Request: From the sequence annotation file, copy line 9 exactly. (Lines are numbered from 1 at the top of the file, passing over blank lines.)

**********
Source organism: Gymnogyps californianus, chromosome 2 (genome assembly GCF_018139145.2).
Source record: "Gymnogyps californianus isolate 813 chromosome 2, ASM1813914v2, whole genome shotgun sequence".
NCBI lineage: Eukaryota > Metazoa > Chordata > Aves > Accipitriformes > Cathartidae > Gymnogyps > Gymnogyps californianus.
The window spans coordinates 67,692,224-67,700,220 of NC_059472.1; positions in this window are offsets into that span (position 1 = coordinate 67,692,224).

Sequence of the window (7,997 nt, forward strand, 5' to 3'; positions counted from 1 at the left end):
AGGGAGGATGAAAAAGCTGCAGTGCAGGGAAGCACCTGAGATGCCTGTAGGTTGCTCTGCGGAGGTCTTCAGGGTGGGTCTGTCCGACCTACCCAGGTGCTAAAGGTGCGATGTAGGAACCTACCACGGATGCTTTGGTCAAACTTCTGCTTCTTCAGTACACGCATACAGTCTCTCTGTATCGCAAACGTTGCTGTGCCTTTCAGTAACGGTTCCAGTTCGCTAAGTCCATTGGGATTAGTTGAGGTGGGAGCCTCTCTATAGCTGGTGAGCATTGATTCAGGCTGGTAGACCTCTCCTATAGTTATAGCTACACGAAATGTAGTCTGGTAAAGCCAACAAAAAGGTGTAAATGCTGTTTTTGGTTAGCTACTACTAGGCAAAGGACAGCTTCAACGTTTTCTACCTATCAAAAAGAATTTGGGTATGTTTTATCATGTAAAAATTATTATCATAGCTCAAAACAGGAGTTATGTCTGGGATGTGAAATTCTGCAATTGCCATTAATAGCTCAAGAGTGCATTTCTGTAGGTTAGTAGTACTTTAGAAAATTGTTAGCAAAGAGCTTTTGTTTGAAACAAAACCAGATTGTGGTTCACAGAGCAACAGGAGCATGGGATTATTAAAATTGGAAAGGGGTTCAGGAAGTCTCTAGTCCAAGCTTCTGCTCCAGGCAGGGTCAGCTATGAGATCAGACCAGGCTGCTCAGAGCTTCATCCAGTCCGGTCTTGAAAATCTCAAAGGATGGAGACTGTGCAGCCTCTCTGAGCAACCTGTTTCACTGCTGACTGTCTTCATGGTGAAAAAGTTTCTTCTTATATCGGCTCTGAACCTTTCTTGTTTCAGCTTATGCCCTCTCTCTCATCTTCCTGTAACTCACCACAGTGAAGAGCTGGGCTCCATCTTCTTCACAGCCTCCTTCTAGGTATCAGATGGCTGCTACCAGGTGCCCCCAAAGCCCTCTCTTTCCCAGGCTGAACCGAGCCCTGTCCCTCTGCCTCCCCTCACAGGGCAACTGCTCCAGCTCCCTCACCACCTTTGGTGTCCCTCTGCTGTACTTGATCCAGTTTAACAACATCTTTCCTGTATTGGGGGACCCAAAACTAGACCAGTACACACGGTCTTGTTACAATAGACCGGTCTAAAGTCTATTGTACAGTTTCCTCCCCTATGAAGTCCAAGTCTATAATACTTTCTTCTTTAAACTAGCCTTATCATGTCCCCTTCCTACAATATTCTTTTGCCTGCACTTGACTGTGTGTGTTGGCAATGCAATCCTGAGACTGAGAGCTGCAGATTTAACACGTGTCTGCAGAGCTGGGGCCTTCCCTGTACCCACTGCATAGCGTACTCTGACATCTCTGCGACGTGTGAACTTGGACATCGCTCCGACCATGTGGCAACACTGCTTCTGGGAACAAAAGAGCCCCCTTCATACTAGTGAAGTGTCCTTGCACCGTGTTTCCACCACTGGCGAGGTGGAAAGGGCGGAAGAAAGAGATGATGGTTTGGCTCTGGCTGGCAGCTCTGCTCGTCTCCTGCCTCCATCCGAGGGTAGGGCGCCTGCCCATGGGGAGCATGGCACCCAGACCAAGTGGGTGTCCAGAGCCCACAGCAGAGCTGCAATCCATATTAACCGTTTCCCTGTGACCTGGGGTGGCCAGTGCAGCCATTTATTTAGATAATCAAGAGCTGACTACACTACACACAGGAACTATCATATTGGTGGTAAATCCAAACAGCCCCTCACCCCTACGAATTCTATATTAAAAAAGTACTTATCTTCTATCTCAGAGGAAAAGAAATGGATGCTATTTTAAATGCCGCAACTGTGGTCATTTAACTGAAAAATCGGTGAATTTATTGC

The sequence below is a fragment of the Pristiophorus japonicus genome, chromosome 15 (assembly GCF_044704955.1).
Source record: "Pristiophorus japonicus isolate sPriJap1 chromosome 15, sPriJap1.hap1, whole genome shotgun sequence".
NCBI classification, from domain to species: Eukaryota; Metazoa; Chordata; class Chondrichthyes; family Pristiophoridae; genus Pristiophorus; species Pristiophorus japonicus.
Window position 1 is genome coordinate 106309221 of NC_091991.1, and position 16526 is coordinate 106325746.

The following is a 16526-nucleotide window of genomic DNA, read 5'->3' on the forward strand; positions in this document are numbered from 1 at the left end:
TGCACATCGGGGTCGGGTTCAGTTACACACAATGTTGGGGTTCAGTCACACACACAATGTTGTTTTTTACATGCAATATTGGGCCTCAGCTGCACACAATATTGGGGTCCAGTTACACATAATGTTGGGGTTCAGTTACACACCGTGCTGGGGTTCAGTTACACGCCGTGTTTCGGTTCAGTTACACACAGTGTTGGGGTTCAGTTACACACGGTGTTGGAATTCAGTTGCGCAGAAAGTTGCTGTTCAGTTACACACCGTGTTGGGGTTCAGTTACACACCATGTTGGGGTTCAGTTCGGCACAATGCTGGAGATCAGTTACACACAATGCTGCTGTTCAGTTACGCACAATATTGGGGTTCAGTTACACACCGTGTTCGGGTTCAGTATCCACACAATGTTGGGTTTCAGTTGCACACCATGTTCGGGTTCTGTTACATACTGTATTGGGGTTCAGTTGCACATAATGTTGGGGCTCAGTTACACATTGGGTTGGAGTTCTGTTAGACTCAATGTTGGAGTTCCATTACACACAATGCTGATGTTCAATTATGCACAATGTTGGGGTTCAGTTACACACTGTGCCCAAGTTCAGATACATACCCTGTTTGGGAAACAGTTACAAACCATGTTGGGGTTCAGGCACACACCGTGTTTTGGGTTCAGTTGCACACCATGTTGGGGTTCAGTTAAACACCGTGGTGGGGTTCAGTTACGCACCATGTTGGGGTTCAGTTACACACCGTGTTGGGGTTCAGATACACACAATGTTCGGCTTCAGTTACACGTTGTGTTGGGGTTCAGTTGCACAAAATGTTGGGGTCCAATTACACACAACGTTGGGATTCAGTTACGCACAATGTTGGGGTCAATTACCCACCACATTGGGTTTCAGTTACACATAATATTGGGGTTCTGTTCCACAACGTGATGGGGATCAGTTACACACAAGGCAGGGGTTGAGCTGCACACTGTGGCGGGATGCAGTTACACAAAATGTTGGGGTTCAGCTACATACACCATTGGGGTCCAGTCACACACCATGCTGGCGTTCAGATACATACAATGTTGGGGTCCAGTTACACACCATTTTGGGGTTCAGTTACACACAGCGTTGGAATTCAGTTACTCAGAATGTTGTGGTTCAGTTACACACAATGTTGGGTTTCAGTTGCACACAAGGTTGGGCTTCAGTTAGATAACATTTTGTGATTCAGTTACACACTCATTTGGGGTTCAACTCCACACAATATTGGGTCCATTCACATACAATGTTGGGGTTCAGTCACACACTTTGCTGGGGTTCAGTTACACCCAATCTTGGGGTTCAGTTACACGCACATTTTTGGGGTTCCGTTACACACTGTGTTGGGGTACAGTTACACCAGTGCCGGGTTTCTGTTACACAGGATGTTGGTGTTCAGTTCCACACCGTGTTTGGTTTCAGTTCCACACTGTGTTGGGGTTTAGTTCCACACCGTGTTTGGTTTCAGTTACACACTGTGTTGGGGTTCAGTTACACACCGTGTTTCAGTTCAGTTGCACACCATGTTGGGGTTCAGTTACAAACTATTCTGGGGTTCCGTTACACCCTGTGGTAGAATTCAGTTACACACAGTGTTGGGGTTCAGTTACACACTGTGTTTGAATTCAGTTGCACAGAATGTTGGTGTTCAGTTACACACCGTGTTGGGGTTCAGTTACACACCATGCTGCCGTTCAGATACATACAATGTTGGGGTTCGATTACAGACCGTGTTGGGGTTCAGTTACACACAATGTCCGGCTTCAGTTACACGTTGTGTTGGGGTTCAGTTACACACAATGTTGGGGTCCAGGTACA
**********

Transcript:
NCBI classification, from domain to species: Eukaryota; Metazoa; Chordata; class Chondrichthyes; family Pristiophoridae; genus Pristiophorus; species Pristiophorus japonicus.